100% Whole Grain Cinnamon Rolls

As much as I love pancakes, french toast, waffles, muffins, and all of those other carb-heavy, indulgent breakfast treats, cinnamon rolls are my ultimate splurge. Tender, fluffy yeast rolls with a gooey cinnamon filling and tons of sweet icing on top – it doesn’t get any better! Have you guys had the cinnamon rolls in the Magic Kingdom at Disney World? Oh my gosh, they are HUGE! I’m pretty sure each one constitutes a full day’s worth of calories, but we can never resist.

100% Whole Grain Cinnamon Rolls

At home I try to keep things a little more reasonable. You may remember these lightened up cinnamon rolls I shared earlier this year. All the goodness with slightly less guilt, you can’t help but love that.

100% Whole Grain Cinnamon Rolls

Today I’m bringing you a second option for healthier cinnamon rolls – you can never have too many, right? As you’ve probably gathered from the title, these rolls are made entirely with whole grains – a combination of white whole wheat flour and rolled oats, specifically. Baked goods made with whole wheat flour can sometimes end up dry or dense, but you don’t need to worry about that here. The rolls are soft and tender, and stay that way for days so you can keep enjoying the leftovers. Just pop them in the microwave for 20 seconds or so to restore that fresh-from-the-oven gooey texture!

100% Whole Grain Cinnamon Rolls

With fall weather rearing its head here recently, this is exactly the kind of comfort food I’m craving, especially on a lazy Sunday. Remember, you can always prep cinnamon rolls the night before, stick them in the fridge and then just bake when you wake up the next morning. The wonderful aroma that fills your house will be enough to get everyone out of bed and into the kitchen!

100% Whole Grain Cinnamon Rolls
slightly adapted from King Arthur Flour Whole Grain Baking

3 1/2 cups (14 oz) white whole wheat flour
1/2 cup (1 3/4 oz) old-fashioned rolled oats
1/2 cup (1 1/4 oz) dried potato flakes
1/4 cup (1 oz) nonfat dry milk powder
1 1/2 teaspoons salt
2 teaspoons instant yeast
3/4 cup plus 2 tablespoons (7 oz) warm water (about 100-105 F)
1/4 cup (2 oz) orange juice
5 tablespoons (3 3/4 oz) honey
1 large egg yolk
4 tablespoons unsalted butter, cut into 6 pieces

1 cup (7 1/2 oz) packed light brown sugar
1 large egg white
2 tablespoons ground cinnamon
pinch salt

2 cups (8 oz) confectioners’ sugar
2 teaspoons vanilla extract
2 tablespoons unsalted butter, melted
pinch salt
4 tablespoons half-and-half

To make the dough: In the bowl of a stand mixer fitted with the paddle attachment, combine the flour, oats, potato flakes, dry milk powder, salt, and yeast. Mix on low speed briefly. Add the water, orange juice, honey, egg yolk, and butter, and mix until a rough dough comes together. Switch from the paddle attachment to the dough hook and knead the dough on low speed for about 5 minutes, or until you have a smooth, soft, and elastic dough. Cover the bowl with plastic wrap and allow the dough to rise for about 1 1/2 hours, or until it’s nearly doubled in bulk. (You can tell if the dough has doubled by pressing it with your finger – if it springs back, it’s not ready, if the indentation remains, you’re ready to move on.)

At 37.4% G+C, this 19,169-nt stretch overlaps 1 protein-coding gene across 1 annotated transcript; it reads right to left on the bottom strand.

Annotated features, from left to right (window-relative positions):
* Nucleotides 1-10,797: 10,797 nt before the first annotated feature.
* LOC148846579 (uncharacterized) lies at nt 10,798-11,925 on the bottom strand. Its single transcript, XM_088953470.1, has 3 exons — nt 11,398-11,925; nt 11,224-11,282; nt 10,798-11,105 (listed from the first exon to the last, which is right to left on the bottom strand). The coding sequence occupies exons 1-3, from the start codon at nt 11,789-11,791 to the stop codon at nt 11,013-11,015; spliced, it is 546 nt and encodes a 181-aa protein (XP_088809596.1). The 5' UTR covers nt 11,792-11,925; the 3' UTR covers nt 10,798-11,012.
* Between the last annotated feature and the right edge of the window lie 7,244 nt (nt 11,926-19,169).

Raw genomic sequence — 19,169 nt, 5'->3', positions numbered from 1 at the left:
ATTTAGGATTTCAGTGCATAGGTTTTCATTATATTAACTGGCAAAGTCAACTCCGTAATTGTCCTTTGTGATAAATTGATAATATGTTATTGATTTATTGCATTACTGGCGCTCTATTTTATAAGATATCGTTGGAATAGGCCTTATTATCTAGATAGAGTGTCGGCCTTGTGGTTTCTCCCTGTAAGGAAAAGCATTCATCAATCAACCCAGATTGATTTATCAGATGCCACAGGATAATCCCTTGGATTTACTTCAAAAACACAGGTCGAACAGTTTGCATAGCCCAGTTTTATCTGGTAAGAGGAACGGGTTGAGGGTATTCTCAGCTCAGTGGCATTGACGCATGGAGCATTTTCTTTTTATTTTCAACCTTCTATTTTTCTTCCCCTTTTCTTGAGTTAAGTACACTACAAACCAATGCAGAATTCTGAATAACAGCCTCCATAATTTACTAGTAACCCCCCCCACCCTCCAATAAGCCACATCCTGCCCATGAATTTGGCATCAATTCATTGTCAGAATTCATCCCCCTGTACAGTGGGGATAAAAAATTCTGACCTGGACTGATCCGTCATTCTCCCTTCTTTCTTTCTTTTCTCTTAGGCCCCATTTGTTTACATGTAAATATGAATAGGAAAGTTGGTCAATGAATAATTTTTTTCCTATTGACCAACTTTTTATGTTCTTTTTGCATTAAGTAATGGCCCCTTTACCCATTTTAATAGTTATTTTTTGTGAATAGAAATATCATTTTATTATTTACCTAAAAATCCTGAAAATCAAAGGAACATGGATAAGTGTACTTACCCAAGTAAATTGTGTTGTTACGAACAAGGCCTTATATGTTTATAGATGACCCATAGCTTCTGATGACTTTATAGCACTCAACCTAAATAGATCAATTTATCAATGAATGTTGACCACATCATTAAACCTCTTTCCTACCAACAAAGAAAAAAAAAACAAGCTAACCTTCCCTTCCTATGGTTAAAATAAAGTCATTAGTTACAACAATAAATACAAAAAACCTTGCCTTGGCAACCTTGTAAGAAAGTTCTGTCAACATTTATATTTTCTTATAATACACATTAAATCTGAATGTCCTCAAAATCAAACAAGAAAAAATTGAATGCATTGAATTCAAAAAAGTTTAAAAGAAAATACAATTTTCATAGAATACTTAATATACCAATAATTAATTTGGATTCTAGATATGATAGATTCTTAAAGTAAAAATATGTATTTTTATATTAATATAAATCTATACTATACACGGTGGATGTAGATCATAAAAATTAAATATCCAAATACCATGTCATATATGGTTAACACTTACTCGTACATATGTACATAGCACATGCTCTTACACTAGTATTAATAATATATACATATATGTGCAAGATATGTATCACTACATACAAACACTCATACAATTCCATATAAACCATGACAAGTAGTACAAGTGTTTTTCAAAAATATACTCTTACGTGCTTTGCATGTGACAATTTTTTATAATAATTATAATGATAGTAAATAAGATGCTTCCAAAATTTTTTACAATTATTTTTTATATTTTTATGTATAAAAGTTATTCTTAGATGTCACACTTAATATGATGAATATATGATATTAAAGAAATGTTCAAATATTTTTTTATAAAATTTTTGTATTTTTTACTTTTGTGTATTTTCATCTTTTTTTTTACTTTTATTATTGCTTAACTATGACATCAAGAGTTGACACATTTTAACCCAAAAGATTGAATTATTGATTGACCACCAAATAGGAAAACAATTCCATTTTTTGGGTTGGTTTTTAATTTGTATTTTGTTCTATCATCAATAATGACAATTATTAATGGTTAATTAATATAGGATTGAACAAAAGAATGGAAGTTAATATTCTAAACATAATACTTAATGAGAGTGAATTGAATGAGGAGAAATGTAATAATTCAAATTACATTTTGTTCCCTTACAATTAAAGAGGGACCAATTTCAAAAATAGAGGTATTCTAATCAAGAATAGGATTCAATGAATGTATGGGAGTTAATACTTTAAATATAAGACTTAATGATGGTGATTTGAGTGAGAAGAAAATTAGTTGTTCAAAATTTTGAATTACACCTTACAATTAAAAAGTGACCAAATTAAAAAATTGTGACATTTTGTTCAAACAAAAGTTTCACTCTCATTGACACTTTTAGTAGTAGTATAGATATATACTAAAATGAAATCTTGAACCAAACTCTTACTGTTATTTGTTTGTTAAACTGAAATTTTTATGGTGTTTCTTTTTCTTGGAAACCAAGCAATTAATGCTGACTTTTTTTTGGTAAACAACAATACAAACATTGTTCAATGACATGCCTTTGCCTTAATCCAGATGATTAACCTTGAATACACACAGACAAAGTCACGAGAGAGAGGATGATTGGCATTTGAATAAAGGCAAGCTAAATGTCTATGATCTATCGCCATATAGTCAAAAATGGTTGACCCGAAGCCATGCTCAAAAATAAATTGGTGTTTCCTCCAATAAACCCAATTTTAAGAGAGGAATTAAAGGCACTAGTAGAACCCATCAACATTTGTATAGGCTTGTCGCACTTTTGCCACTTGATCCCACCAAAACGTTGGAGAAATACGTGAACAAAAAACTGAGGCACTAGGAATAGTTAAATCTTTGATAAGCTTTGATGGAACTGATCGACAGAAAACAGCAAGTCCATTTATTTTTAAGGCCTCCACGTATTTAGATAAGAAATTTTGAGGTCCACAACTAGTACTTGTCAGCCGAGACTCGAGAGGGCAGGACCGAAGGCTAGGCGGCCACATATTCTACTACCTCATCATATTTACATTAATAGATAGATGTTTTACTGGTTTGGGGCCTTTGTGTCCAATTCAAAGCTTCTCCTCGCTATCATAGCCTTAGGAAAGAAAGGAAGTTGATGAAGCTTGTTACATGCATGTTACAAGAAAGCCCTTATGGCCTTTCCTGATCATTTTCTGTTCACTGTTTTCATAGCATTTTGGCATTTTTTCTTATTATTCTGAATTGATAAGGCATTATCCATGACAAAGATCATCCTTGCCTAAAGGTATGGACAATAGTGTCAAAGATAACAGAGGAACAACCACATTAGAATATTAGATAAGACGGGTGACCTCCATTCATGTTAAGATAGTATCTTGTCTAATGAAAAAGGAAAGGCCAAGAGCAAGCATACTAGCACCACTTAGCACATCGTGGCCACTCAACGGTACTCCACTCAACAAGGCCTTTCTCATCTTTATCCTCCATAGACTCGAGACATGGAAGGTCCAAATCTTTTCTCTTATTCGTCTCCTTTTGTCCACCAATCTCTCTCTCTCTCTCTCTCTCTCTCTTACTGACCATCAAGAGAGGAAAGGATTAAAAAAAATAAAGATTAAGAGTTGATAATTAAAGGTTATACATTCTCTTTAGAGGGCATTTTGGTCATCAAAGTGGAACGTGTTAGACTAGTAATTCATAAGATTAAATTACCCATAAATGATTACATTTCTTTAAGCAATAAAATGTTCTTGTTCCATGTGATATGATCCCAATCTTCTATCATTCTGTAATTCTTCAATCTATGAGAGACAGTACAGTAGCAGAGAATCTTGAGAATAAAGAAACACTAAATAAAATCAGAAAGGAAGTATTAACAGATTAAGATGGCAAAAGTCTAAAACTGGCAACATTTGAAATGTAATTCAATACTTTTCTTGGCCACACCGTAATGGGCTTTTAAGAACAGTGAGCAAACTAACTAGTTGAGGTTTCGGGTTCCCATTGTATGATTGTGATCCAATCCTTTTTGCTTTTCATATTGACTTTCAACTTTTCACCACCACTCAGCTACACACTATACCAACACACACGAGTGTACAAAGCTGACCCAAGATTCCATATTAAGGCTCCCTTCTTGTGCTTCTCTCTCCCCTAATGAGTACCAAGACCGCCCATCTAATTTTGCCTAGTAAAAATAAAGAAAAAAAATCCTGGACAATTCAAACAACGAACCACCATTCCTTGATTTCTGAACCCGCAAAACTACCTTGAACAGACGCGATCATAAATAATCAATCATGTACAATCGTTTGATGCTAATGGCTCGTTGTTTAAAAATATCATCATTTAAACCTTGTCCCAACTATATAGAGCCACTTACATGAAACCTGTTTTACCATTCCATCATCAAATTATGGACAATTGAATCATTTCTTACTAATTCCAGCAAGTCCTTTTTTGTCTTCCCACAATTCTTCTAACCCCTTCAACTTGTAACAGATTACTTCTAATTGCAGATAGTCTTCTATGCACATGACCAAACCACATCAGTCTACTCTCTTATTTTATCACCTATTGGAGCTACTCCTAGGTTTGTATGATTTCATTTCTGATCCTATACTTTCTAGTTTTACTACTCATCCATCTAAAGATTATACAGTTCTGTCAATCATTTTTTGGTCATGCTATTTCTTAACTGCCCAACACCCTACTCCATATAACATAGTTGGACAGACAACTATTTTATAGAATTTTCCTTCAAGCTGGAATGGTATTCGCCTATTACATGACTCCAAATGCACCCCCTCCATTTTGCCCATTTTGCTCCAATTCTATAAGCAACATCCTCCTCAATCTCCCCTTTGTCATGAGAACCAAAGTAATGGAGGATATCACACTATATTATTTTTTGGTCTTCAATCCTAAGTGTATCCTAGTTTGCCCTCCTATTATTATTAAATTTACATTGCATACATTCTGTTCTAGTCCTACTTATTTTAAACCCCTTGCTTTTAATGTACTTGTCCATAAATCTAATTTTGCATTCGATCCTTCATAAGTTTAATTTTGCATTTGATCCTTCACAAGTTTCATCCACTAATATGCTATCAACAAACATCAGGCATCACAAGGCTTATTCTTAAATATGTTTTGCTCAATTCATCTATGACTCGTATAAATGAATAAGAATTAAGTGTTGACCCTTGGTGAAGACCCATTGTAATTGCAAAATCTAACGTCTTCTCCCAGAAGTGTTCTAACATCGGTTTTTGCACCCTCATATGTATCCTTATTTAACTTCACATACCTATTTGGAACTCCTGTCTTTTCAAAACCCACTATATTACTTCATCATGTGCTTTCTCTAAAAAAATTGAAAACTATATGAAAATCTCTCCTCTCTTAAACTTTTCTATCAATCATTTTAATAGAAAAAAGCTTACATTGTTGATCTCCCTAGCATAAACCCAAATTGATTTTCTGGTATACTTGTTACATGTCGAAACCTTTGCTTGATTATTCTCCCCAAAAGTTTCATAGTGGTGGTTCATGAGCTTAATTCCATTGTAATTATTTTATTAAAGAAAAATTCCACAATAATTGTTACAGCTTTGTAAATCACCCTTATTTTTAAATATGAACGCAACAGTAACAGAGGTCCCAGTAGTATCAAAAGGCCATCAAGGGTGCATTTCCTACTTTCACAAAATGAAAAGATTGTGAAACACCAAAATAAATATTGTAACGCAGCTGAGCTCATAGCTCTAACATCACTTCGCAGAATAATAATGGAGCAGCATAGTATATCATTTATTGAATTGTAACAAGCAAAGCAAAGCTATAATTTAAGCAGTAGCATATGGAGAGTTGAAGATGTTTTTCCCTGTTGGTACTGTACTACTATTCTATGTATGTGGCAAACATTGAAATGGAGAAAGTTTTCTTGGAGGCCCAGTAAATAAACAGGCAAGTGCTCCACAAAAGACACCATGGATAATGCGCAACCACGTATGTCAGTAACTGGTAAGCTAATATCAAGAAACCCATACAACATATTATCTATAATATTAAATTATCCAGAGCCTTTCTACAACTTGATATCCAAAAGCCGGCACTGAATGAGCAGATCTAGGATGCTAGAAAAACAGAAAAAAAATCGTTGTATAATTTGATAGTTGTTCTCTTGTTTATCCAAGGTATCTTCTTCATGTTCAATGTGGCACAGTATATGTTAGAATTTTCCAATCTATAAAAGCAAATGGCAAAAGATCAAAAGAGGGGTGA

Meanwhile, making the filling by stirring together the brown sugar, egg white, cinnamon, and salt. Set aside.

Spray a 13×9-inch baking pan with nonstick cooking spray.

Once the dough has risen, turn it out onto a lightly floured work surface and roll it into a 12×16-inch rectangle. Spread the filling evenly over the dough, leaving a 1 inch border along one of the long edges. Starting on the opposite long edge, roll the dough into a log, pinching the edges to seal. Turn the log so the seam side faces down, then gently cut into 16 equal pieces. (Some of the filling may leak out, just do the best you can – there’s plenty if you lose some!) Place the rolls in the prepared pan leaving equal space between them. Loosely cover the pan with plastic wrap and allow the rolls to rise for about 1 hour, or until puffy and just barely touching one another.

Toward the end of the rise time, preheat oven to 350 F.

Bake the rolls for about 23-25 minutes, or until they’re golden brown. Remove the pan to a wire rack and let the rolls cool slightly while you make the icing.

To make the icing: In a medium bowl, whisk together the confectioners’ sugar, vanilla, butter, salt and 3 tablespoons of the cream. Add additional cream as necessary to achieve your desired consistency (I used all 4). You can pour the icing over the warm rolls if you want it to melt over the tops. Alternatively, wait until the rolls have cooled completely to top with the icing if you want a thick icing (which is what I did).

Store any leftover rolls covered at room temperature. I like to reheat them in the microwave for about 20 seconds before enjoying.

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